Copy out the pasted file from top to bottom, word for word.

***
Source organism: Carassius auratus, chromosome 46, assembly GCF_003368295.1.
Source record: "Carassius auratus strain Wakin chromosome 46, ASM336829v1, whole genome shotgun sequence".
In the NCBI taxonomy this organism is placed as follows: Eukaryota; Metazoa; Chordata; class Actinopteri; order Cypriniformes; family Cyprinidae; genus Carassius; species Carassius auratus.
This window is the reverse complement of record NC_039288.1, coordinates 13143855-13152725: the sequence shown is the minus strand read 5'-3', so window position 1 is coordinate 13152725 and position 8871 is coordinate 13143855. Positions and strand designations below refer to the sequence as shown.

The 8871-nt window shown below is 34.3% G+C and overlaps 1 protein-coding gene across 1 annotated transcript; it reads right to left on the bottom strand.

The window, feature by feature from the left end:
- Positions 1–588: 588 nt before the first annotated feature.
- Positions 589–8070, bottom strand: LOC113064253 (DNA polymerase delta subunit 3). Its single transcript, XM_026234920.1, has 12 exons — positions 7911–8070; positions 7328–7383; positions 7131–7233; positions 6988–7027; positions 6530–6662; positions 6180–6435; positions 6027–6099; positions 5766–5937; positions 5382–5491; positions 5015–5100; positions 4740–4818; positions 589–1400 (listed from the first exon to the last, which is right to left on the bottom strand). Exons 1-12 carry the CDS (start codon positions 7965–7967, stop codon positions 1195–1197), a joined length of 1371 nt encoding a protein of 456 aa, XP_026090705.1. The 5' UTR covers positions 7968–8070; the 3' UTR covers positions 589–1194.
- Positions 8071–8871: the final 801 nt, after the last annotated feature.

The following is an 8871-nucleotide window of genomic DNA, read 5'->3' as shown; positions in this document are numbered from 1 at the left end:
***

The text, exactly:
Source organism: Carassius auratus, chromosome 46, assembly GCF_003368295.1.
Source record: "Carassius auratus strain Wakin chromosome 46, ASM336829v1, whole genome shotgun sequence".
In the NCBI taxonomy this organism is placed as follows: Eukaryota; Metazoa; Chordata; class Actinopteri; order Cypriniformes; family Cyprinidae; genus Carassius; species Carassius auratus.
This window is the reverse complement of record NC_039288.1, coordinates 13143855-13152725: the sequence shown is the minus strand read 5'-3', so window position 1 is coordinate 13152725 and position 8871 is coordinate 13143855. Positions and strand designations below refer to the sequence as shown.

The 8871-nt window shown below is 34.3% G+C and overlaps 1 protein-coding gene across 1 annotated transcript; it reads right to left on the bottom strand.

The window, feature by feature from the left end:
- Positions 1–588: 588 nt before the first annotated feature.
- Positions 589–8070, bottom strand: LOC113064253 (DNA polymerase delta subunit 3). Its single transcript, XM_026234920.1, has 12 exons — positions 7911–8070; positions 7328–7383; positions 7131–7233; positions 6988–7027; positions 6530–6662; positions 6180–6435; positions 6027–6099; positions 5766–5937; positions 5382–5491; positions 5015–5100; positions 4740–4818; positions 589–1400 (listed from the first exon to the last, which is right to left on the bottom strand). Exons 1-12 carry the CDS (start codon positions 7965–7967, stop codon positions 1195–1197), a joined length of 1371 nt encoding a protein of 456 aa, XP_026090705.1. The 5' UTR covers positions 7968–8070; the 3' UTR covers positions 589–1194.
- Positions 8071–8871: the final 801 nt, after the last annotated feature.

The following is an 8871-nucleotide window of genomic DNA, read 5'->3' as shown; positions in this document are numbered from 1 at the left end: